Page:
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WHO SAID THAT ARCVIEW COULD NOT CONNECT TO ORACLE DATABASE ??

 

ArcView and SQL Connections
(By Robert Meier)

 

Connecting to ODBC data sources using the ArcView interface:

 

Arcview can access external data sources through the SQL Connect dialog. This is a pretty easy thing to do, go to the File menu on the Project GUI, then to SQL Connect.

 


 

Select the Connection you want to make. This list comes from your ODBC data sources list on your system. From the ArcView Help files:

 

To connect to SQL databases, the Microsoft Windows versions of ArcView uses Microsoft's ODBC (Open DataBase Connectivity) standard. ODBC is Microsoft's open interface for accessing data in a heterogeneous environment of relational and nonrelational database management systems.

To use your database with ArcView, install an ODBC driver for your database. Then use the ODBC Administrator to configure a data source for your database.

ArcView should work with any database for which you have an ODBC driver and any necessary database client software.

 

 

After you select the connection you might have to browse to a database or you might be asked to login. The tables’ list will reflect ONLY the tables that you have permission to access. Double click on the table name and it will move to the from: text line, then select, double click, the columns you want to include in the table. At this point you could click the Query button and you will create a table. Or you could add some logical expressions in the where: text box, like the example above.

 

If I were to write the above in a straight SQL statement it would look like this:

 

Select * from Master_Accident_Dbase where Day = ‘Wed’

 

The * means all fields. If I wanted specific fields it would look like this:

 

Select CaseNum, Location, Injuries from Master_Accident_Dbase where Day = ‘Wed’

 

 

 

Connecting to ODBC data sources using Avenue:

 

The following examples are connecting to Oracle & MSAccess.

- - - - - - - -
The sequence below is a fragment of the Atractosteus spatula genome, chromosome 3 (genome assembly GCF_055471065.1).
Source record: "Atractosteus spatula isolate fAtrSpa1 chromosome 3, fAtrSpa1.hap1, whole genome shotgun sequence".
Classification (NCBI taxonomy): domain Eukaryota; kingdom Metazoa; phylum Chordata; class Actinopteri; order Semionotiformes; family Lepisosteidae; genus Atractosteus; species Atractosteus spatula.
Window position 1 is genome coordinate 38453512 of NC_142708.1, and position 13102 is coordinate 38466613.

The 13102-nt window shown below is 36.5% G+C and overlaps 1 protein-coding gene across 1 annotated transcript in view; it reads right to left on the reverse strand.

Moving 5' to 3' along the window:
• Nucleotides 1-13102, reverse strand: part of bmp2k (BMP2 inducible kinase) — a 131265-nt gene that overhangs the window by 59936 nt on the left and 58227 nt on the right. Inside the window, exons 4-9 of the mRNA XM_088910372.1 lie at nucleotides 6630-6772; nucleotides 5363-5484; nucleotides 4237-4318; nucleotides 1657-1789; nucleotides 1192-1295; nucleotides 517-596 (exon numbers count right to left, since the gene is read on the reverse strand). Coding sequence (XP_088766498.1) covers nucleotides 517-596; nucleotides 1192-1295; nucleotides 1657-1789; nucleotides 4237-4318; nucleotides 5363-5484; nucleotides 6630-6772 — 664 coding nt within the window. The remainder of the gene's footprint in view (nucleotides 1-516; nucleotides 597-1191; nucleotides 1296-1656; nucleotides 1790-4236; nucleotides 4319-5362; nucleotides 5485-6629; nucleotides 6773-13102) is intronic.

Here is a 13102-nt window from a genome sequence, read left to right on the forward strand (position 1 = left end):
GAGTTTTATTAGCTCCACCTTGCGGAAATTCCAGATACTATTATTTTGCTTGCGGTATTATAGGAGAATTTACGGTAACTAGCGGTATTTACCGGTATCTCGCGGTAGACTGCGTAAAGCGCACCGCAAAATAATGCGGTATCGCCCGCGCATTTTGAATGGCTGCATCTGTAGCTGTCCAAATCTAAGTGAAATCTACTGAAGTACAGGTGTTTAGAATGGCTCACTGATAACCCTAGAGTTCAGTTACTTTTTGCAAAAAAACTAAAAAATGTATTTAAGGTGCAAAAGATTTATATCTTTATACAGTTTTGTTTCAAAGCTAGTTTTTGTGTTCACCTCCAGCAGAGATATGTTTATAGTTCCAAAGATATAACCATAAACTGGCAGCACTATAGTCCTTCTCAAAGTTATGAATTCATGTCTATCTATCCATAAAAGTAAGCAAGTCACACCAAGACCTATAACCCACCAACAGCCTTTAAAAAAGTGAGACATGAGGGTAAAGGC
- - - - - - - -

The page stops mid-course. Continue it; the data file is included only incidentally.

The first thing to do is login/connect to the ODBC data source.

 

Access:

conSQLmdb = SQLcon.Find("MS Access 97 Database")

conSQLmdb.Login("DBQ=\\caribbean2\st.thomas\0traffic\accident\2000\2000 accident tracker.mdb")

Oracle:

SQLConnection = SQLCon.Find("TM_PERMIT")

SQLConnection.Login("SRVR=ppln;UID=avuser;PWD=jack")

 

TM_Permit is the name of an ODBC driver, in the connection string ppln is the name of the database I am connecting to.

 

After you connect/login you can use the Find request to reacquire that connection without having to re-login. So it is probably a good practice to put the connection/login code in a Startup script.

 

There are two other Avenue requests to become familiar with,

SQLCon.ExecuteSQL and Vtab.MakeSQL

 

SQLCon.ExecuteSQL will immediately execute an SQL statement on the database.

You can add, delete or insert records into a data table. Also it is possible to create new tables. See the attached scripts for some examples.

 

Vtab.MakeSQL will return selected records from the database into an ArcView virtual table object. After these records are returned you can join them to a shape file, geocode or if you have x,y’s , use that to map the information.

 

An SQL statement in Avenue is just a big string object. Get familiar with the string class and how to create complex, appended strings. Here are two examples of SQL statements generated to return records.

 

Sample:

 

 strTableSQL = “Select * from”++strTableName

vtbTable = VTab.MakeSQL(SQlConnection, strTableSQL)

 

Very complex:

 

strDateSQL = "select a.csa_assigned_to, a.action_description, b.bld_permit_type, d.vlv_desc, b.bld_develp_type,"++

"c.csm_st_nmbr||' '||c.csm_st_name address, a.csa_time2, a.csa_id, a.csm_caseno,"++

"c.prc_parcel_no"++

"from case_action a, case_bld b, casemain c, validation_values d"++

"where a.csm_caseno = b.csm_caseno(+)"++

"and b.csm_caseno = c.csm_caseno(+)"++

"and b.bld_permit_type = d.valid_value(+)"++

"and a.csa_date2 = To_Date('"+strDate+" 00:00:00', 'RRMMDD HH24:MI:SS')"++

"and a.csa_calendar_tag = 'INSP'"++

"and a.csa_date3 is null"++

"and a.csm_caseno Like 'BLD%'"++

"and a.csa_report_tag <> 'ENGS'"++

"and a.actn_code <> ANY ('FEN', 'ESO', 'ELV', 'PUB', 'FRM', 'MGD', 'MGL', 'MGT', 'SEWD', 'SEW', 'SEWI')"++

"and d.valid_key = 'Permit Type'"

 

vtbInspect = VTab.MakeSQL(SQlConnection, strDateSQL)

 

In the above statement the (+) symbol means OuterJoin the two tables.

 

Syntaxes used in SQL differ between databases. For example, in Access you need to put # signs around any date. Make sure you are familiar with the nuances of SQL in the databases you are using.

 

Here is an example of creating a list of unique values from a field in a table, this connects to an MSAccess database.

 

conSQLmdb = SQLcon.Find("MS Access 97 Database")

'conSQLmdb.Login("DBQ=\\caribbean2\st.thomas\0traffic\accident\2000\2000 accident tracker.mdb")

 

 strAcTypeSQL = "SELECT * FROM AccidentType"

 vtbAcType = Vtab.MakeSQL(conSQLmdb, strAcTypeSQL)

 lstAcTypes = {}

 for each rec in vtbAcType

   strAcType = vtbAcType.ReturnValueString(vtbAcType.FindField("AccidentType"), rec)

   lstAcTypes.Add(strAcType)

end

lstAcTypes.RemoveDuplicates

lstActypes.Sort(true)

 

 

Well, I hope this document helps you get started with Database connections and SQL in ArcView. If you have any questions you can contact me at:

 

 

By:

 

Robert Meier, GIS Analyst

City of Overland Park, Kansas

8500 Santa Fe Dr

Overland Park, KS  66062

913/895-6203

rmeier@opkansas.org

 

 

 

 

 

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